From swine flu to the coronavirus: How tech is helping to flatten the curve this time around

The last global pandemic was in 2009, when there was an outbreak of H1N1, known as the swine flu, which infected 60.8 million and caused 12,469 deaths in the U.S. Back then there was panic around the best treatment and prevention options and much of the information was input manually. 

Times have changed.

Eleven years later, healthcare organizations are able to quickly gather and update patient information about the current pandemic, COVID-19. Patients can screen for symptoms remotely and then be triaged for testing and future care. Healthcare providers can also spread information and lessons learned more quickly amongst their peers and develop educational tools for patients to combat the spread of misinformation.

Hospital employees who aren't delivering patient care can work remotely and the infrastructure exists in many places for an influx of telehealth visits and chat bots to connect with patients virtually so they don't have to risk further spreading the virus.

"This is a complete paradigm shift," said Becca Bartles, executive director of infectious disease management and prevention at Renton, Wash.-based Providence. "Our response to the pandemic is informed by technology and we have great tools including the one from Johns Hopkins that help us understand the global picture and be predictive. We also have tools within our enterprise that help us see increases in influenza-like illness. We can predict where we may next see a surge because of the predictive capabilities of our analytics team."

Ms. Bartles said Providence is also using technology to keep patients out of the hospital and reserve space for people who are truly sick using chat bots on the hospitals' websites to help concerned patients determine whether their symptoms are likely connected to the coronavirus and their risk level. It also connects high risk individuals with developing symptoms and comorbidities with the nurse triage line so they can get the right level of care. Those patients then either go to virtual express-care where they can video call with physicians or to the hospital.

"I think this is an inflection point and could be a catalyst for doing things differently," said Ms. Bartles. "We've been building these technologies for a while and there is a large portion of the population that is comfortable with telehealth. I think this will help folks become more comfortable with telehealth and virtual care in the future."

On the flip side, if the system identifies someone in the ER with a confirmed coronavirus case or expected case based on epidemiological risk, those patients are provided technology for remote monitoring including pulsometers and thermometers to track their symptoms from home. The information is then reported through the telehealth software and nurses work around the clock to make sure the symptoms don't progress. Providence is selective about who receives the technology, based on positive test results or known exposure, and focused on the populations with the highest risk for severe disease.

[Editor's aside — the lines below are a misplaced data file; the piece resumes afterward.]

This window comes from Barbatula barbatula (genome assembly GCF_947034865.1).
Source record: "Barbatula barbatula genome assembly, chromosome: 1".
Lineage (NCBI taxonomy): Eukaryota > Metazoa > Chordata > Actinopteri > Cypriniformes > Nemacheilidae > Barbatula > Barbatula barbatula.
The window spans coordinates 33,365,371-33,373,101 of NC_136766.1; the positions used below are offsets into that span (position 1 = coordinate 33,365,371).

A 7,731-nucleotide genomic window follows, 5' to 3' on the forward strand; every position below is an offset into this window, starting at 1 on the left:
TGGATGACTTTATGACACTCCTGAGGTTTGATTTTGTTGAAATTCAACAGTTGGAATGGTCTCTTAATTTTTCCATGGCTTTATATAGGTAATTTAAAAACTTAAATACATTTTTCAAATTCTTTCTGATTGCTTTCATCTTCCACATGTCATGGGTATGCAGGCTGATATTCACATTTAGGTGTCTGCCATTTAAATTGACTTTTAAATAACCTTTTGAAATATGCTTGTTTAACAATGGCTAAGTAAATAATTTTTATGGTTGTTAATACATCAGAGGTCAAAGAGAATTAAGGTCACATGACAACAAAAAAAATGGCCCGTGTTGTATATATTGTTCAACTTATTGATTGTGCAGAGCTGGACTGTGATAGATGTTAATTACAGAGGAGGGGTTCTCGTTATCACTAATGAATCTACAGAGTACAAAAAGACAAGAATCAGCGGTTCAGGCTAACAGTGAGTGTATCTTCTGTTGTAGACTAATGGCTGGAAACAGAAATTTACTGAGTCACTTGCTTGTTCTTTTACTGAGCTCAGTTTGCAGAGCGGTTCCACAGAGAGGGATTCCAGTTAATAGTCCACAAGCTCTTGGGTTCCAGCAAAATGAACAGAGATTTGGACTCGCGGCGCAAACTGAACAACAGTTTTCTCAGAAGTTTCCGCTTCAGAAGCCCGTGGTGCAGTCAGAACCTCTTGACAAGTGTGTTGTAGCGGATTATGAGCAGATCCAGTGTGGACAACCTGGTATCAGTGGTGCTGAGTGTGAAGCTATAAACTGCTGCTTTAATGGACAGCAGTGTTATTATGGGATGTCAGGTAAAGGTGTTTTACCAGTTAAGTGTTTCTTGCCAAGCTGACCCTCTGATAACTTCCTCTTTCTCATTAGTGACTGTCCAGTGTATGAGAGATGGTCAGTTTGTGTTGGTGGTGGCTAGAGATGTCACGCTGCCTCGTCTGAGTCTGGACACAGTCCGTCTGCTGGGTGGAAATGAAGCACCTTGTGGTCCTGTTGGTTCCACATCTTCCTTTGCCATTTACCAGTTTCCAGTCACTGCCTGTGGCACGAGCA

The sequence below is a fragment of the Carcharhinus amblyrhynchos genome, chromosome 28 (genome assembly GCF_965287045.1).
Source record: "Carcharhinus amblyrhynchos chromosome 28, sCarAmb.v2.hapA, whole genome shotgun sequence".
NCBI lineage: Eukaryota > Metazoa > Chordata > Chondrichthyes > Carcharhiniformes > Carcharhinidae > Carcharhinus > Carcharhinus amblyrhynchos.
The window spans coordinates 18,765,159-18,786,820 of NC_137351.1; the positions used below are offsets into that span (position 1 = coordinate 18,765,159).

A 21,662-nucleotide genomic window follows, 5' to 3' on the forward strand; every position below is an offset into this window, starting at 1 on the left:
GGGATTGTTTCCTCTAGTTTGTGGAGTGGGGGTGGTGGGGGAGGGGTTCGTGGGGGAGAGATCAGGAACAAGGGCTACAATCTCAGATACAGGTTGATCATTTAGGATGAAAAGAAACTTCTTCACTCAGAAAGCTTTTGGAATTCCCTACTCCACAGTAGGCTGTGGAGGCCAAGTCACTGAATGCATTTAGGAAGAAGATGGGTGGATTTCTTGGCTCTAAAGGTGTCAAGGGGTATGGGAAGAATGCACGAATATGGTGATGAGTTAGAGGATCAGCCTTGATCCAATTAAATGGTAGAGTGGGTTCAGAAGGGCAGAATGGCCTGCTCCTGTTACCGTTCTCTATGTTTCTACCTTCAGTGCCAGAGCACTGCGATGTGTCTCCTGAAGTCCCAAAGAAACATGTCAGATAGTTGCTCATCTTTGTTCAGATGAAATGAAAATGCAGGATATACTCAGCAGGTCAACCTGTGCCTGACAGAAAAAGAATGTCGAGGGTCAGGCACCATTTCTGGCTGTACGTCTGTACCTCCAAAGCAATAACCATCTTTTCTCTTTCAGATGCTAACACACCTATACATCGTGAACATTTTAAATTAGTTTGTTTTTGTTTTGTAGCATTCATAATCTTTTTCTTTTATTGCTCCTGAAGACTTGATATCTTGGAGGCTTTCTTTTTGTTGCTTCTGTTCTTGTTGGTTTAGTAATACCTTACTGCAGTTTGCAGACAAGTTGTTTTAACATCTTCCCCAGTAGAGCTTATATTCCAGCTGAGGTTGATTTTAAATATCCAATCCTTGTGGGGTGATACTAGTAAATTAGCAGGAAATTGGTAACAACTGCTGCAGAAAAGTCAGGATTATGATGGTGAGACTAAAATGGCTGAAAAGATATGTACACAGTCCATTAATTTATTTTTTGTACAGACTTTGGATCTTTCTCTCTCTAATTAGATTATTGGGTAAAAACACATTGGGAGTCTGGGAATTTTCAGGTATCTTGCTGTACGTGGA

"We don't want to keep someone otherwise healthy in the hospital, particularly those that are older and have more comorbidities," she said. "We are trying to get ahead of the supply chain and be predictive with our response. We ordered more of the technology we needed when we decided to create the home monitoring process. There is a lot of tech in the work management and supply chain management process."

For healthcare providers, it's challenging to predict what personal protective equipment will be used and how a surge will affect the normal supply chain. "There is always a utilization bump when there is something new and different going around and we adjust based on the CDC guidelines. We've been working hard to message within our facilities about what is the right PPE to use and ensure we keep our folks safe and be good stewards of our resources and not use things excessively or inappropriately," said Ms. Bartles.

The health system is also routinely monitoring caregivers who interact with patients for symptoms at the start of every shift and repeat at 12 hour intervals, and when caregivers have symptoms of the coronavirus they are sent home.

Beyond the healthcare environment, many others are self-quarantined and working remotely to curb the spread, made possible by accessible wireless internet networks, video conferencing and online office communication tools. Chicago-based Rush University Medical Center has launched an app with 16,000 adopters that enables virtual visits and patient education. The app also supports internal communication and has analytics around case prediction and regional hot spots so nurses and physicians can treat patients appropriately. CIO Shafiq Rab, MBBS, is supporting the system's response to resource management and potential staffing shortages as well.

"The city of Chicago depends on us," said Dr. Rab. "We are taking this not as a burden, but as a challenge and opportunity to serve patients. We believe our No. 1 job is to serve patients and then our physicians, caregivers, communities and then our organization. That is the mentality we have at Rush."

As of noon CDT, there were 7,324 cases of COVID-19 in the U.S. and 115 deaths. The peak may be yet to come, and technology will continue to play a big role in supporting caregivers and Americans during this outbreak.

More articles on healthcare:
CMS weighs whether to adjust interoperability rule timeline amid coronavirus pandemic
WSJ: How CIOs can lead the cultural transition to remote work
President relaxes HIPAA penalties

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